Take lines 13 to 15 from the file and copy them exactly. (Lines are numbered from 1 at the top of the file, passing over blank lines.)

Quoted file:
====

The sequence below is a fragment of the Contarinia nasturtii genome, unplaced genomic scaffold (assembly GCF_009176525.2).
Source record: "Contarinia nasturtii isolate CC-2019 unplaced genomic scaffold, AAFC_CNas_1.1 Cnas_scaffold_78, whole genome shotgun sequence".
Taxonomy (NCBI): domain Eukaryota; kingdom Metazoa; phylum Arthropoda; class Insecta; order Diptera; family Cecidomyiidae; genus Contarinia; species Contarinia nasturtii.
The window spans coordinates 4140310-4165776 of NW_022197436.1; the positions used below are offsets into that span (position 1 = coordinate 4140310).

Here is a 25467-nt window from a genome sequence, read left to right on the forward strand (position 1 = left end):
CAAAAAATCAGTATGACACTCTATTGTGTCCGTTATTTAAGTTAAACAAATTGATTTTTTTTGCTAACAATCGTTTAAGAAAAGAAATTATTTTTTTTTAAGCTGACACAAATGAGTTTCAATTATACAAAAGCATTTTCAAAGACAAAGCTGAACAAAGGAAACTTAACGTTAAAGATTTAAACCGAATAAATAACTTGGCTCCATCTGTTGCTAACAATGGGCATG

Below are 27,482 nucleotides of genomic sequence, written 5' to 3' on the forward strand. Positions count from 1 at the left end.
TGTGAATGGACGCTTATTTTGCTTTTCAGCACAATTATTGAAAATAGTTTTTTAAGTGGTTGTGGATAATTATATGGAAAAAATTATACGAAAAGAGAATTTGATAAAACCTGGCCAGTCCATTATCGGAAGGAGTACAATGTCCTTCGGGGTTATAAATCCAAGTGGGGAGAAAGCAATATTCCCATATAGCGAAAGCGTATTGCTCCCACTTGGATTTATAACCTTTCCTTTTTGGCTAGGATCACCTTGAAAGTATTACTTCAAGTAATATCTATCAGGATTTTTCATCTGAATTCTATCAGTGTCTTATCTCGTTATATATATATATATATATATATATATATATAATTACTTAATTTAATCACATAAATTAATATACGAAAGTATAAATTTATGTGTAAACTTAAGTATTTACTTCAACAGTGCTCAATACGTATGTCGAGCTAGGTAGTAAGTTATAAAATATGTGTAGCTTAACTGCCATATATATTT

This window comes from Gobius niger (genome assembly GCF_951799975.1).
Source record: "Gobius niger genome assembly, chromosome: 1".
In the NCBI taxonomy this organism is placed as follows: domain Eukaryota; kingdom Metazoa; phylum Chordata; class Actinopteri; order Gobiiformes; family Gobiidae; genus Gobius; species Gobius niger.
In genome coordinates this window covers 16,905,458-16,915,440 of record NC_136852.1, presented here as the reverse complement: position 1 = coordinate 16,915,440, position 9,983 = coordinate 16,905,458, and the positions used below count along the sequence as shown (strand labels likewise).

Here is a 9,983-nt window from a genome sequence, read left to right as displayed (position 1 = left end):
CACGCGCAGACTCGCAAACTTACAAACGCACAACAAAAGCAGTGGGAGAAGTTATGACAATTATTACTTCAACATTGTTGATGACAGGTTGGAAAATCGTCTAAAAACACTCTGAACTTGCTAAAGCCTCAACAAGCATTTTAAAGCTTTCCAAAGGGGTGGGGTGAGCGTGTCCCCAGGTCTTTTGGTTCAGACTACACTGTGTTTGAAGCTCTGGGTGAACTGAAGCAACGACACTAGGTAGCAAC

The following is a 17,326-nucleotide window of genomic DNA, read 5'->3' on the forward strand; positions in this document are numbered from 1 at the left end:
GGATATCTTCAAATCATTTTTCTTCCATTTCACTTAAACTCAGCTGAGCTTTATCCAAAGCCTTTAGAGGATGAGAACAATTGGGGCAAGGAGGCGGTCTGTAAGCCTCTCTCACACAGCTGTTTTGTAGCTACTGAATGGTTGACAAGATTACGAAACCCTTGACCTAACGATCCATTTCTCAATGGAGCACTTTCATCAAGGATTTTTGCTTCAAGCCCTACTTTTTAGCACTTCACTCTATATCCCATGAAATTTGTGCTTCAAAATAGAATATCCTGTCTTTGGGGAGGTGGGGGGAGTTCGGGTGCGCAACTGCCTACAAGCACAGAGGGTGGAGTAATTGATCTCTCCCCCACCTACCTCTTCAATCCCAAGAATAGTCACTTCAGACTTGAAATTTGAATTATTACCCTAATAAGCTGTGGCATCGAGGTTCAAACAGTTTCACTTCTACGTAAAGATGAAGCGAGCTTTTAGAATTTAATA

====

Here is a 9,983-nt window from a genome sequence, read left to right as displayed (position 1 = left end):
CACGCGCAGACTCGCAAACTTACAAACGCACAACAAAAGCAGTGGGAGAAGTTATGACAATTATTACTTCAACATTGTTGATGACAGGTTGGAAAATCGTCTAAAAACACTCTGAACTTGCTAAAGCCTCAACAAGCATTTTAAAGCTTTCCAAAGGGGTGGGGTGAGCGTGTCCCCAGGTCTTTTGGTTCAGACTACACTGTGTTTGAAGCTCTGGGTGAACTGAAGCAACGACACTAGGTAGCAAC

The following is a 17,326-nucleotide window of genomic DNA, read 5'->3' on the forward strand; positions in this document are numbered from 1 at the left end: